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Tea-table Talk Jerome K. Jerome

Chapter I

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"That is where she was foolish," said the Girton Girl. "Silence in such cases is a mistake. The other party does not know what is the matter with you, and you yourself--your temper bottled up within-- become more disagreeable every day."

"She confided her trouble to a friend," I explained.

"I so dislike people who do that," said the Woman of the World. "Emily never would speak to George; she would come and complain about him to me, as if I were responsible for him: I wasn't even his mother. When she had finished, George would come along, and I had to listen to the whole thing over again from his point of view. I got so tired of it at last that I determined to stop it."

"How did you succeed?" asked the Old Maid, who appeared to be interested in the recipe.

"I knew George was coming one afternoon," explained the Woman of the World, "so I persuaded Emily to wait in the conservatory. She thought I was going to give him good advice; instead of that I sympathised with him and encouraged him to speak his mind freely, which he did. It made her so mad that she came out and told him what she thought of him. I left them at it. They were both of them the better for it; and so was I."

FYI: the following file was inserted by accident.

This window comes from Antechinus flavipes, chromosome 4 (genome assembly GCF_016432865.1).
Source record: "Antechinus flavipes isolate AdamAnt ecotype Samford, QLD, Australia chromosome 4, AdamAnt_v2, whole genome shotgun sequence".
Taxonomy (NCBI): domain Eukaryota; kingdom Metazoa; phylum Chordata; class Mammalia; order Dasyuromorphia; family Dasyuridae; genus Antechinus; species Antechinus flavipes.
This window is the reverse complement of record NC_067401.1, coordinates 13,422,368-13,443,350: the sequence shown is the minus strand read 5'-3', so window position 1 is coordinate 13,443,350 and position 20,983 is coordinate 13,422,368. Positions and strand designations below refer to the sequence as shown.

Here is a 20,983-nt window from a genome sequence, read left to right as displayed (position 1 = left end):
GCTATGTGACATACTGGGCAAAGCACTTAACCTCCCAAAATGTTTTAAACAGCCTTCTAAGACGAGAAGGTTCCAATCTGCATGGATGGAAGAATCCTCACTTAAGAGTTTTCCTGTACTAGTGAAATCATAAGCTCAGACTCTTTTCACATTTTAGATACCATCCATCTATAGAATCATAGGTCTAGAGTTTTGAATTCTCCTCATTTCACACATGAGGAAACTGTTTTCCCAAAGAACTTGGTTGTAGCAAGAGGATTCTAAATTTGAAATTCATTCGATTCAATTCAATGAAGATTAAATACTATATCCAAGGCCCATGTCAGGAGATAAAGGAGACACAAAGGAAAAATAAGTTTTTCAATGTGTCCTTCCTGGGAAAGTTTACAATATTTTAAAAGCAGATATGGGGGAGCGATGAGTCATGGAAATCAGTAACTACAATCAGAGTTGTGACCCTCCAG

"In my case," I said, "it came about differently. Her friend explained to him just what was happening. She pointed out to him how his neglect and indifference were slowly alienating his wife's affections from him. He argued the subject.

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"'But a lover and a husband are not the same,' he contended; 'the situation is entirely different. You run after somebody you want to overtake; but when you have caught him up, you settle down quietly and walk beside him; you don't continue shouting and waving your handkerchief after you have gained him.'

"Their mutual friend presented the problem differently."

"'You must hold what you have won,' she said, 'or it will slip away from you. By a certain course of conduct and behaviour you gained a sweet girl's regard; show yourself other than you were, how can you expect her to think the same of you?'

"'You mean,' he inquired, 'that I should talk and act as her husband exactly as I did when her lover?'

"'Precisely,' said the friend 'why not?'

"'It seems to me a mistake,' he grumbled.

"'Try it and see,' said the friend.

"'All right,' he said, 'I will.' And he went straight home and set to work."

"Was it too late," asked the Old Maid, "or did they come together again?"

"For the next mouth," I answered, "they were together twenty-four hours of the day. And then it was the wife who suggested, like the poet in Gilbert's Fatience, the delight with which she would welcome an occasional afternoon off."

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Tea-table Talk
Jerome K. Jerome

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